Because everyone should dig their job

Walk Into the Meeting and Walk Out With the Job

By Janet White

Do you want to know how to walk into a job interview and walk out with a job? I’ll tell you, first but you have to do two things:

  1. Forget everything you’ve been told, read or believed about interviewing, and
  2. Be willing to apply some radically different strategies that may be totally opposite what you’re used to.

The concepts I’m about to share with you are very simple yet powerful, and they work. I know; I’ve used them for 35 years and have gotten every job I ever wanted. Use these concepts and like me, you can know with absolute assurance that when you walk into the meeting and decide you want it that you can walk out with the job.

As you learn these concepts, you may instinctively relate to them because they’re grounded in common sense, sound business judgment and an understanding of basic human psychology.

But you may also resist them because you’ve been taught to use a system of job hunting that defies logic, bypasses the realities of American business, and ignores the fact that people who hire are usually intelligent, are paid to make decisions, and have many of the same kind of thoughts, feelings and beliefs you do.

Concept # 1: A job interview is not a personal interrogation about you. You are not on trial; your personal and professional decisions are not available for inspection; and you do not have to provide a total stranger with answers to idiotic questions that have no bearing on why you’re sitting there talk to them.

I know this is opposite to what you’ve been taught. In fact, the whole premise of the traditional system of job hunting is that you are on trial; you do have to explain what and why you’ve done what you’ve done up to this point; and that answers to questions like, “If you had your life to live over again, what would you do differently?” actually matter.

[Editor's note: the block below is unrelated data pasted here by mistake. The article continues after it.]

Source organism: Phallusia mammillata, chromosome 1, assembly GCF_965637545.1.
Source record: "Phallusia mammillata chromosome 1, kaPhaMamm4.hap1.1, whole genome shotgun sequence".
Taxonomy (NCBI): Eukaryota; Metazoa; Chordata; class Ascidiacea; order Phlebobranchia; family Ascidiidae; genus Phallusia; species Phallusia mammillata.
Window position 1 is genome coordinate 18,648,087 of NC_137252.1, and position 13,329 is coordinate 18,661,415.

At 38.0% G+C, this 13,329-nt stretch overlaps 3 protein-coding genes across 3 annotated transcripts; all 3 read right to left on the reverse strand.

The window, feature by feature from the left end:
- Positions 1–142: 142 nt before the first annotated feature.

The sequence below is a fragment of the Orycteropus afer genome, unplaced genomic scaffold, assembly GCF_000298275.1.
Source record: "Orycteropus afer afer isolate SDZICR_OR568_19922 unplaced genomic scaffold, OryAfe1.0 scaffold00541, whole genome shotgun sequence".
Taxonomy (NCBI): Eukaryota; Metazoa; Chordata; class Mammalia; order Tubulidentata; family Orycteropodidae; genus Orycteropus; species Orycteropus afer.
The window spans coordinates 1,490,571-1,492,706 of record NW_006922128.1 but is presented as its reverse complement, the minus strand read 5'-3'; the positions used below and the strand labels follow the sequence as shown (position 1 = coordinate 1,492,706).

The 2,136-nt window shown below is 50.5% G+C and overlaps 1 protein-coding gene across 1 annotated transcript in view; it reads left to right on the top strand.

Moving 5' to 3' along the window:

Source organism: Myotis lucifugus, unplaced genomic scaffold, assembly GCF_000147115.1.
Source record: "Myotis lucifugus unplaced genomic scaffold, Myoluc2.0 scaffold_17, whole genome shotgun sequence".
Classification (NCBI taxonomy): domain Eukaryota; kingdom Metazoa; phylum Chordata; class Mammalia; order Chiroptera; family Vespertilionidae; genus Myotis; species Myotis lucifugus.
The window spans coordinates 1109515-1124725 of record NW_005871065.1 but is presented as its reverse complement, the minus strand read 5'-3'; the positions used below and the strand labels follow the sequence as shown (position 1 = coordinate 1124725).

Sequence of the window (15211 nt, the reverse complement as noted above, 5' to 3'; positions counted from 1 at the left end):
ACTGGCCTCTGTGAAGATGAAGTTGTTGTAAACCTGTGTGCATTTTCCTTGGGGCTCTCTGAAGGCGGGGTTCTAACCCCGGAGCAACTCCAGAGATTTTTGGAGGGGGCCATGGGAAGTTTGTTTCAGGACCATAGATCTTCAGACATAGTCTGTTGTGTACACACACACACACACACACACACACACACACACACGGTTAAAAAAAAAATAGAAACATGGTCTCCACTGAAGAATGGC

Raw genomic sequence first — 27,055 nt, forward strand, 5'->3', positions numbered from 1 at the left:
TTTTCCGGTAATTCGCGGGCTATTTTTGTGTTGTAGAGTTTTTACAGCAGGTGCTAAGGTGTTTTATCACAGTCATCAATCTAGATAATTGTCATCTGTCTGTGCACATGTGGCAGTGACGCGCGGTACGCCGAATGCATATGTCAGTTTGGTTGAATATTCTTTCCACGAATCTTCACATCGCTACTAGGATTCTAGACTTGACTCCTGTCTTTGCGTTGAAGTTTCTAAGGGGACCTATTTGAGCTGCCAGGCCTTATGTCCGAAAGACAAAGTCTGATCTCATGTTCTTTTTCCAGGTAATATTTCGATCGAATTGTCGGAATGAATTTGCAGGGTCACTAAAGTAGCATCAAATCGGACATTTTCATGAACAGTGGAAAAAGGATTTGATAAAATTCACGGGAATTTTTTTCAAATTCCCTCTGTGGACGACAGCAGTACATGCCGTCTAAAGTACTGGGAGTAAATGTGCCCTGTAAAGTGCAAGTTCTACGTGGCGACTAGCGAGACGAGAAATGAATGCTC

No, they don’t.

Concept # 2: The only person (other than yourself) whose opinion about you matters is your future boss, “Mr. Bigg.” As an executive or department manager, Mr. Bigg is the only person in the company with the authority to hire you, so he is the only person you should be talking to.

Things will be a whole lot easier for you if you understand that, contrary to popular belief, Human Resources has far more important things to do than read resumes and conduct screening interviews, and recruiters are not in business to get job seekers jobs.

In fact, unless you are going for a job in Human Resources, no one in Human Resources can hire you. Unless you want a job as a recruiter, no recruiter on the planet can hire you. All these people can do is recommend potential candidates, and because they have the ability to say “no,” you may believe they have the authority to say “yes”. They don’t.

So bypass these intermediaries and approach Mr. Bigg directly. But if the meeting isn’t about you, who is it about?

Concept #3: This meeting is about Mr. Bigg, and he’s trying to determine if you can help him solve his problem. He has an unsolved problem or unmet opportunity (which is a different kind of problem), and to a very large degree, he already believes that you can help him solve it. If he didn’t believe that, he wouldn’t be wasting his very valuable time talking to you. So if you simply get the meeting, you’re halfway home to getting the job.